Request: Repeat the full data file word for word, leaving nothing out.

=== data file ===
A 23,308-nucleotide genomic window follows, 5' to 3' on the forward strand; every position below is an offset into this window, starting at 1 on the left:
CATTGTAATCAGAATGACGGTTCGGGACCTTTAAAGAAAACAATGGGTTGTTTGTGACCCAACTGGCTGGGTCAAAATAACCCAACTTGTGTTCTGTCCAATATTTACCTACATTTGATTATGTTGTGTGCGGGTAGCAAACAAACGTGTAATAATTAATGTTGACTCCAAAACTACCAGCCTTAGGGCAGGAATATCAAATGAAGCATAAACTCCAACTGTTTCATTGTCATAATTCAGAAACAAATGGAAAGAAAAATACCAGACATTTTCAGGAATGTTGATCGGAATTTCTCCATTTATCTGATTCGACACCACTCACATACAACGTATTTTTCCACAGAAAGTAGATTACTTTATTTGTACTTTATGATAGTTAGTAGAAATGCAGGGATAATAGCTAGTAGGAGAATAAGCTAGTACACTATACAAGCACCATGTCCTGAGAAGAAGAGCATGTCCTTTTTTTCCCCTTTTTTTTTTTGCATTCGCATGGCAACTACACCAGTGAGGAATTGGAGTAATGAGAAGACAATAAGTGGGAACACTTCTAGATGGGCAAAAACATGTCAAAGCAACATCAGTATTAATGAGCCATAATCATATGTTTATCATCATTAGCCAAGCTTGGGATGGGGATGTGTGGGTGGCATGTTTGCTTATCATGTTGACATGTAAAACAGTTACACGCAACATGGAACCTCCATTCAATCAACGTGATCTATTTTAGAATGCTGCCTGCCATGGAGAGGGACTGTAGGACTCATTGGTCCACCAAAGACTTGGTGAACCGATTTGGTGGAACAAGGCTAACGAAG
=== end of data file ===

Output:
A 23,308-nucleotide genomic window follows, 5' to 3' on the forward strand; every position below is an offset into this window, starting at 1 on the left:
CATTGTAATCAGAATGACGGTTCGGGACCTTTAAAGAAAACAATGGGTTGTTTGTGACCCAACTGGCTGGGTCAAAATAACCCAACTTGTGTTCTGTCCAATATTTACCTACATTTGATTATGTTGTGTGCGGGTAGCAAACAAACGTGTAATAATTAATGTTGACTCCAAAACTACCAGCCTTAGGGCAGGAATATCAAATGAAGCATAAACTCCAACTGTTTCATTGTCATAATTCAGAAACAAATGGAAAGAAAAATACCAGACATTTTCAGGAATGTTGATCGGAATTTCTCCATTTATCTGATTCGACACCACTCACATACAACGTATTTTTCCACAGAAAGTAGATTACTTTATTTGTACTTTATGATAGTTAGTAGAAATGCAGGGATAATAGCTAGTAGGAGAATAAGCTAGTACACTATACAAGCACCATGTCCTGAGAAGAAGAGCATGTCCTTTTTTTCCCCTTTTTTTTTTTGCATTCGCATGGCAACTACACCAGTGAGGAATTGGAGTAATGAGAAGACAATAAGTGGGAACACTTCTAGATGGGCAAAAACATGTCAAAGCAACATCAGTATTAATGAGCCATAATCATATGTTTATCATCATTAGCCAAGCTTGGGATGGGGATGTGTGGGTGGCATGTTTGCTTATCATGTTGACATGTAAAACAGTTACACGCAACATGGAACCTCCATTCAATCAACGTGATCTATTTTAGAATGCTGCCTGCCATGGAGAGGGACTGTAGGACTCATTGGTCCACCAAAGACTTGGTGAACCGATTTGGTGGAACAAGGCTAACGAAG